Either way, it certainly did absolutely nothing to further Israel’s cause. As such, the simple outrage of people over the killings is understandable. However, there is a problem both with how the ire of people is being directed and with what people appear to be considering to be legitimate forms of protest – that is to say, what is being seen as acceptable, and indeed preferable, methods when it comes to highlighting what you think is an injustice in society and attempting to draw attention to, and ultimately change that.

People have been trying to compare the members of the flotilla to the Freedom Riders in America who campaigned against segregation. Naturally, things here are not that simple. What we have in this instance is, as outlined above, two groups reacting differently. The former had dignity. They accepted a level of what they saw as injustice to achieve the greater good, and acted in such a way as to minimise potential harm coming to those around them. They were willing to make a sacrifice and suffer to an extent to get through what they wanted – these people have done essentially nothing wrong. Were they to suffer violence, it would be unwarranted, regardless of how right or wrong one may consider their beliefs to be.

But when we get to the second group, the analogy breaks down completely. Here we have, on the Marmara, a group whose first recourse when presented with the face of what they objected to was to break into violence. These were people who wanted to be hard men, who wanted to make a fuss and be as active as possible, consequences for their cause and others who support it be damned.

This kind of resistance – launching an assault on the objects of their hatred – is not in any way, shape or form dignified or constructive. It is as abhorrent as the use of force against peaceful protestors. If the Freedom Riders had gone around beating up policemen, you can be sure that they would be seen differently right now and would have received nowhere near the level of sympathy and eventual solidarity shown towards them by many of their contemporaries.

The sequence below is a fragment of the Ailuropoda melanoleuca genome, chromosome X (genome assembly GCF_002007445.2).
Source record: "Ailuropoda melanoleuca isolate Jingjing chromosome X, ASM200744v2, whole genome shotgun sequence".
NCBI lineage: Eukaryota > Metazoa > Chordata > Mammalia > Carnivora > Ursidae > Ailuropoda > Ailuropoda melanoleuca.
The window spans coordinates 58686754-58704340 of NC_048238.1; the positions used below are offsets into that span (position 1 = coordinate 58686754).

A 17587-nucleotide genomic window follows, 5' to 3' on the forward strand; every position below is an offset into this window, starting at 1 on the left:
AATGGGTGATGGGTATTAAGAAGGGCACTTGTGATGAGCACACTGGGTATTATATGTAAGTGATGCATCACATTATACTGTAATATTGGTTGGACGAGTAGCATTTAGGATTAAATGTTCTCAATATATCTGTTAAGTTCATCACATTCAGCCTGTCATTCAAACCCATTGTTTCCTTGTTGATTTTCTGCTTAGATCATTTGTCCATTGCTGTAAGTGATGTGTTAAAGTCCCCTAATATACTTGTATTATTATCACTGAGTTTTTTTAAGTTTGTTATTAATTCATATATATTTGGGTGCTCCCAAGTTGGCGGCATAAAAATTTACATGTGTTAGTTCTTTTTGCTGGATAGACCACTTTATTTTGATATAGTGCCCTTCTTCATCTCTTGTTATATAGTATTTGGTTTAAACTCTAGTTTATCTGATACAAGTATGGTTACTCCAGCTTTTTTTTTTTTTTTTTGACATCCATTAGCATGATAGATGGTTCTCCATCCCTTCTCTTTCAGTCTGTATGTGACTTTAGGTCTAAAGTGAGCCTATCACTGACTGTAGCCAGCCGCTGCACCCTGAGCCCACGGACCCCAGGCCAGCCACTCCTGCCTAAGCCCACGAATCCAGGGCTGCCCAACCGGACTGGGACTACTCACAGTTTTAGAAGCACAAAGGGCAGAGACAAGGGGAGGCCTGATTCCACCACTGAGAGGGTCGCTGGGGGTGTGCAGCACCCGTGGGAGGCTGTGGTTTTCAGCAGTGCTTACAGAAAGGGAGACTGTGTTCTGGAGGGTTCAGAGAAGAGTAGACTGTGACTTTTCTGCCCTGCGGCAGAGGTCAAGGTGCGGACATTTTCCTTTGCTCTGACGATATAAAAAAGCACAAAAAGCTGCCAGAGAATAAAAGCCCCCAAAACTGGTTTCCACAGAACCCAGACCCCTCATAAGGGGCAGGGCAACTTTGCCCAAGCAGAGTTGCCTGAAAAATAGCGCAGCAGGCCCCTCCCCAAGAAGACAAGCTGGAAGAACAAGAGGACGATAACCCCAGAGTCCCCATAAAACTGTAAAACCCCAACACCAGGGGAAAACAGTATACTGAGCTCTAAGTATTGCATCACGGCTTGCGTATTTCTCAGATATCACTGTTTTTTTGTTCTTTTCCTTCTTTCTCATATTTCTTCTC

However, things suddenly seem different. Few meaningful attempts seem to be being made by the supporters of those involved in the flotilla to distance themselves from those who chose violence. They are being presented as having acted in as legitimate and positive a fashion as the people who chose not to engage in reckless, self-absorbed behaviour that put the lives of themselves and innocent people around them into very real danger.

This is an extraordinarily odd and hazardous attitude that not only denigrates those who act with dignity and put their cause above themselves, but encourages people to act in as bull-headed and violent a fashion as possible, and that going to the extremes, eschewing any attempt at dignified engagement, compromise or understanding is the best possible thing you can do for your cause, so much the better if you can get yourself martyred for it. A martyr is a tragic thing to be, and noble under certain circumstances – but to engineer things so you can create martyrs where there need be none, especially when those martyrs are innocent people who may not want to become so, who consider you their ally and comrade, is despicable. The Israeli soldiers may have been the ones who pulled the trigger, but the circumstances leading to the deaths of any innocent people on the flotilla were engineered elsewhere.

The fact that these people are somehow almost universally escaping condemnation, and are instead being mourned, sympathised with and even in some cases lionised, is a sad indication of how polarised and one-eyed people are becoming when they engage in public discourse on controversial issues. Condolences are being offered by the Irish to Turkey, a nation whose entire involvement in this is a result of a weak Prime Minister trying desperately to placate the Islamist wing of his party, who allowed the aid to be transported by an organisation with past ties to terrorist groups, without any thought being given as to whether or not those who are dead were innocent or were among those who brought violence upon themselves and others.